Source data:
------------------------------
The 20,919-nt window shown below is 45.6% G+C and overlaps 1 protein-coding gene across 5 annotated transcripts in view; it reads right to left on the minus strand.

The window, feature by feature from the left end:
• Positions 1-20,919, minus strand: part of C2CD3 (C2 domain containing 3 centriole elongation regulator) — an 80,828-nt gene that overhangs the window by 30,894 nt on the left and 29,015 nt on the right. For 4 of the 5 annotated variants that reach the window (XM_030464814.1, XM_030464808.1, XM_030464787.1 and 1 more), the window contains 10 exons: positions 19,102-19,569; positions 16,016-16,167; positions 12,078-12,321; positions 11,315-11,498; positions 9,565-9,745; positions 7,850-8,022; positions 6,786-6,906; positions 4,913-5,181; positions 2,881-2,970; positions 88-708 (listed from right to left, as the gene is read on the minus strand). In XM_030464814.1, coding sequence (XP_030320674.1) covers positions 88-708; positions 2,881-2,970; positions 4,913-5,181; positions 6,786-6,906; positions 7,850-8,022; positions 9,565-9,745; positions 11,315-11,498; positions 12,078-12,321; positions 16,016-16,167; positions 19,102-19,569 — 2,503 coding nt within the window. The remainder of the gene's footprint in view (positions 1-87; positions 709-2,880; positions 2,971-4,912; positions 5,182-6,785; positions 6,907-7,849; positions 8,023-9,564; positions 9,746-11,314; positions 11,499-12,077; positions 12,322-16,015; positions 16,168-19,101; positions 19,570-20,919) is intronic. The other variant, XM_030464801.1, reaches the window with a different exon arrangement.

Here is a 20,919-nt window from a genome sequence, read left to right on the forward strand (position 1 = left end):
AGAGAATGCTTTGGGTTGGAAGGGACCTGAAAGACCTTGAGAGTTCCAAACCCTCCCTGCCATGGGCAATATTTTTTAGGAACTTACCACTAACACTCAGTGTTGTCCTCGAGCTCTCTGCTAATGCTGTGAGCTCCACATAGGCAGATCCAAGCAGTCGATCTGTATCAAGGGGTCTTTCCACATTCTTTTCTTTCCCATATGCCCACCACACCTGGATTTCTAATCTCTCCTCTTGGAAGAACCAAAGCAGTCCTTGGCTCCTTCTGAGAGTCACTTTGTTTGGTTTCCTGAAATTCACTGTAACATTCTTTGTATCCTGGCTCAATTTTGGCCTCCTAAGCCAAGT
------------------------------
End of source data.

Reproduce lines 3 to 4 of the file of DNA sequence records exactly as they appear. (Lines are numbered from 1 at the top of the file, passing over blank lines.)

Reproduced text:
• Positions 1-20,919, minus strand: part of C2CD3 (C2 domain containing 3 centriole elongation regulator) — an 80,828-nt gene that overhangs the window by 30,894 nt on the left and 29,015 nt on the right. For 4 of the 5 annotated variants that reach the window (XM_030464814.1, XM_030464808.1, XM_030464787.1 and 1 more), the window contains 10 exons: positions 19,102-19,569; positions 16,016-16,167; positions 12,078-12,321; positions 11,315-11,498; positions 9,565-9,745; positions 7,850-8,022; positions 6,786-6,906; positions 4,913-5,181; positions 2,881-2,970; positions 88-708 (listed from right to left, as the gene is read on the minus strand). In XM_030464814.1, coding sequence (XP_030320674.1) covers positions 88-708; positions 2,881-2,970; positions 4,913-5,181; positions 6,786-6,906; positions 7,850-8,022; positions 9,565-9,745; positions 11,315-11,498; positions 12,078-12,321; positions 16,016-16,167; positions 19,102-19,569 — 2,503 coding nt within the window. The remainder of the gene's footprint in view (positions 1-87; positions 709-2,880; positions 2,971-4,912; positions 5,182-6,785; positions 6,907-7,849; positions 8,023-9,564; positions 9,746-11,314; positions 11,499-12,077; positions 12,322-16,015; positions 16,168-19,101; positions 19,570-20,919) is intronic. The other variant, XM_030464801.1, reaches the window with a different exon arrangement.

Here is a 20,919-nt window from a genome sequence, read left to right on the forward strand (position 1 = left end):